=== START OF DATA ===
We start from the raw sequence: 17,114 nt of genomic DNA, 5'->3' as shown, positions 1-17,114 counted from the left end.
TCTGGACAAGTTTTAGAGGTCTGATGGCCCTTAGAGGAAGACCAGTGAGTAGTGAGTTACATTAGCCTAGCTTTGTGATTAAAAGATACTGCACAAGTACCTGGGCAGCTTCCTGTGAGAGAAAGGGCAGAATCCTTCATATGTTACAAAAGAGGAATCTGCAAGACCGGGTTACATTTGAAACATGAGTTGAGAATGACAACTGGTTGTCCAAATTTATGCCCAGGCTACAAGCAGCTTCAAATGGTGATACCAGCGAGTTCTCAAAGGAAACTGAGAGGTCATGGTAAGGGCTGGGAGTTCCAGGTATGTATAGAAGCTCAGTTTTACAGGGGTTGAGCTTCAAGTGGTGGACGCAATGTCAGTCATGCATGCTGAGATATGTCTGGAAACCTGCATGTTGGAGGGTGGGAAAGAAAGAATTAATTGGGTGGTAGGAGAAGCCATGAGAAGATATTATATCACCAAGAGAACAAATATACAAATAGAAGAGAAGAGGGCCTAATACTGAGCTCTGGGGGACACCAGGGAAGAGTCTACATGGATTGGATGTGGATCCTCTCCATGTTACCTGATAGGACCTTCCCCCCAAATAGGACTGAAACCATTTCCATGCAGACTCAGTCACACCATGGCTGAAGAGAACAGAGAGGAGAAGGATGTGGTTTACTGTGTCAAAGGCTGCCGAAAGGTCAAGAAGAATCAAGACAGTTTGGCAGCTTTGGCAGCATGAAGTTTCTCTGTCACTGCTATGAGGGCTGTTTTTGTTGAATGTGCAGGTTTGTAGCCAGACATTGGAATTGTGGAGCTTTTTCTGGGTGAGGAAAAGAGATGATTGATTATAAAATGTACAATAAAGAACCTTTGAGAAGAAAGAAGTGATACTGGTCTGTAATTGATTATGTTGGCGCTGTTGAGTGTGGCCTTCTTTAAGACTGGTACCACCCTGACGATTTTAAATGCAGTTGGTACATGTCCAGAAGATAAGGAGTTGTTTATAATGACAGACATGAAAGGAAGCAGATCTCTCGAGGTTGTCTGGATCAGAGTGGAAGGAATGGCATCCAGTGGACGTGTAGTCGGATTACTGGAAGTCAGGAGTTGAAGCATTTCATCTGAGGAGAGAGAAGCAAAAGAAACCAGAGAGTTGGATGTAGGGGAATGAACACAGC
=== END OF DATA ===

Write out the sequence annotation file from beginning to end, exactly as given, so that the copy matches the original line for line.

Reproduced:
We start from the raw sequence: 17,114 nt of genomic DNA, 5'->3' as shown, positions 1-17,114 counted from the left end.
TCTGGACAAGTTTTAGAGGTCTGATGGCCCTTAGAGGAAGACCAGTGAGTAGTGAGTTACATTAGCCTAGCTTTGTGATTAAAAGATACTGCACAAGTACCTGGGCAGCTTCCTGTGAGAGAAAGGGCAGAATCCTTCATATGTTACAAAAGAGGAATCTGCAAGACCGGGTTACATTTGAAACATGAGTTGAGAATGACAACTGGTTGTCCAAATTTATGCCCAGGCTACAAGCAGCTTCAAATGGTGATACCAGCGAGTTCTCAAAGGAAACTGAGAGGTCATGGTAAGGGCTGGGAGTTCCAGGTATGTATAGAAGCTCAGTTTTACAGGGGTTGAGCTTCAAGTGGTGGACGCAATGTCAGTCATGCATGCTGAGATATGTCTGGAAACCTGCATGTTGGAGGGTGGGAAAGAAAGAATTAATTGGGTGGTAGGAGAAGCCATGAGAAGATATTATATCACCAAGAGAACAAATATACAAATAGAAGAGAAGAGGGCCTAATACTGAGCTCTGGGGGACACCAGGGAAGAGTCTACATGGATTGGATGTGGATCCTCTCCATGTTACCTGATAGGACCTTCCCCCCAAATAGGACTGAAACCATTTCCATGCAGACTCAGTCACACCATGGCTGAAGAGAACAGAGAGGAGAAGGATGTGGTTTACTGTGTCAAAGGCTGCCGAAAGGTCAAGAAGAATCAAGACAGTTTGGCAGCTTTGGCAGCATGAAGTTTCTCTGTCACTGCTATGAGGGCTGTTTTTGTTGAATGTGCAGGTTTGTAGCCAGACATTGGAATTGTGGAGCTTTTTCTGGGTGAGGAAAAGAGATGATTGATTATAAAATGTACAATAAAGAACCTTTGAGAAGAAAGAAGTGATACTGGTCTGTAATTGATTATGTTGGCGCTGTTGAGTGTGGCCTTCTTTAAGACTGGTACCACCCTGACGATTTTAAATGCAGTTGGTACATGTCCAGAAGATAAGGAGTTGTTTATAATGACAGACATGAAAGGAAGCAGATCTCTCGAGGTTGTCTGGATCAGAGTGGAAGGAATGGCATCCAGTGGACGTGTAGTCGGATTACTGGAAGTCAGGAGTTGAAGCATTTCATCTGAGGAGAGAGAAGCAAAAGAAACCAGAGAGTTGGATGTAGGGGAATGAACACAGC